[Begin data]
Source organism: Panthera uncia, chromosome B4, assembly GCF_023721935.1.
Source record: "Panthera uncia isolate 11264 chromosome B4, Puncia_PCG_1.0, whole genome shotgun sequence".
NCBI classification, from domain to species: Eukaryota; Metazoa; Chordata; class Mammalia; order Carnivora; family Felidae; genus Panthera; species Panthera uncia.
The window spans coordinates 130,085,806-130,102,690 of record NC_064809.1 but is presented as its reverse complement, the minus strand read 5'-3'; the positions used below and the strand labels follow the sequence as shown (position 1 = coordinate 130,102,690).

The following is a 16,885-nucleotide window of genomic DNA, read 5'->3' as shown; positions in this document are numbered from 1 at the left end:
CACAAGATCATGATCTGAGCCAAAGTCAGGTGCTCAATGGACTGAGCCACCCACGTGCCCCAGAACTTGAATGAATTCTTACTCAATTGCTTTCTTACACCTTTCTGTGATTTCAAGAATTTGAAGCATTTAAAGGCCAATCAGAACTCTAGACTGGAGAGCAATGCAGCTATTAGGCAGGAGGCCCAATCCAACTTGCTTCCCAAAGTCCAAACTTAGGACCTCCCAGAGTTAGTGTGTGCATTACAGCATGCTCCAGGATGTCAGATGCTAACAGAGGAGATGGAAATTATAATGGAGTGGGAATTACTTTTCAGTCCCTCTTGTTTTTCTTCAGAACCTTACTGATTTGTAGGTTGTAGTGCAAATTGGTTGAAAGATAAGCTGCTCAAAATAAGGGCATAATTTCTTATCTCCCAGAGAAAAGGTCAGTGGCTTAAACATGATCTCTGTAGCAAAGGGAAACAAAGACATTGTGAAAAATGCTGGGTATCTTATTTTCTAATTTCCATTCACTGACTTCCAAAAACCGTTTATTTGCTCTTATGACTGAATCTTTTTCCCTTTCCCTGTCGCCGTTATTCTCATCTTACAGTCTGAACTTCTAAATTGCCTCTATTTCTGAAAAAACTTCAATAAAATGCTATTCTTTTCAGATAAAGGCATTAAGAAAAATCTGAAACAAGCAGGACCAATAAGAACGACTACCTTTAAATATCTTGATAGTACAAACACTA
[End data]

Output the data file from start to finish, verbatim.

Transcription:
Source organism: Panthera uncia, chromosome B4, assembly GCF_023721935.1.
Source record: "Panthera uncia isolate 11264 chromosome B4, Puncia_PCG_1.0, whole genome shotgun sequence".
NCBI classification, from domain to species: Eukaryota; Metazoa; Chordata; class Mammalia; order Carnivora; family Felidae; genus Panthera; species Panthera uncia.
The window spans coordinates 130,085,806-130,102,690 of record NC_064809.1 but is presented as its reverse complement, the minus strand read 5'-3'; the positions used below and the strand labels follow the sequence as shown (position 1 = coordinate 130,102,690).

The following is a 16,885-nucleotide window of genomic DNA, read 5'->3' as shown; positions in this document are numbered from 1 at the left end:
CACAAGATCATGATCTGAGCCAAAGTCAGGTGCTCAATGGACTGAGCCACCCACGTGCCCCAGAACTTGAATGAATTCTTACTCAATTGCTTTCTTACACCTTTCTGTGATTTCAAGAATTTGAAGCATTTAAAGGCCAATCAGAACTCTAGACTGGAGAGCAATGCAGCTATTAGGCAGGAGGCCCAATCCAACTTGCTTCCCAAAGTCCAAACTTAGGACCTCCCAGAGTTAGTGTGTGCATTACAGCATGCTCCAGGATGTCAGATGCTAACAGAGGAGATGGAAATTATAATGGAGTGGGAATTACTTTTCAGTCCCTCTTGTTTTTCTTCAGAACCTTACTGATTTGTAGGTTGTAGTGCAAATTGGTTGAAAGATAAGCTGCTCAAAATAAGGGCATAATTTCTTATCTCCCAGAGAAAAGGTCAGTGGCTTAAACATGATCTCTGTAGCAAAGGGAAACAAAGACATTGTGAAAAATGCTGGGTATCTTATTTTCTAATTTCCATTCACTGACTTCCAAAAACCGTTTATTTGCTCTTATGACTGAATCTTTTTCCCTTTCCCTGTCGCCGTTATTCTCATCTTACAGTCTGAACTTCTAAATTGCCTCTATTTCTGAAAAAACTTCAATAAAATGCTATTCTTTTCAGATAAAGGCATTAAGAAAAATCTGAAACAAGCAGGACCAATAAGAACGACTACCTTTAAATATCTTGATAGTACAAACACTA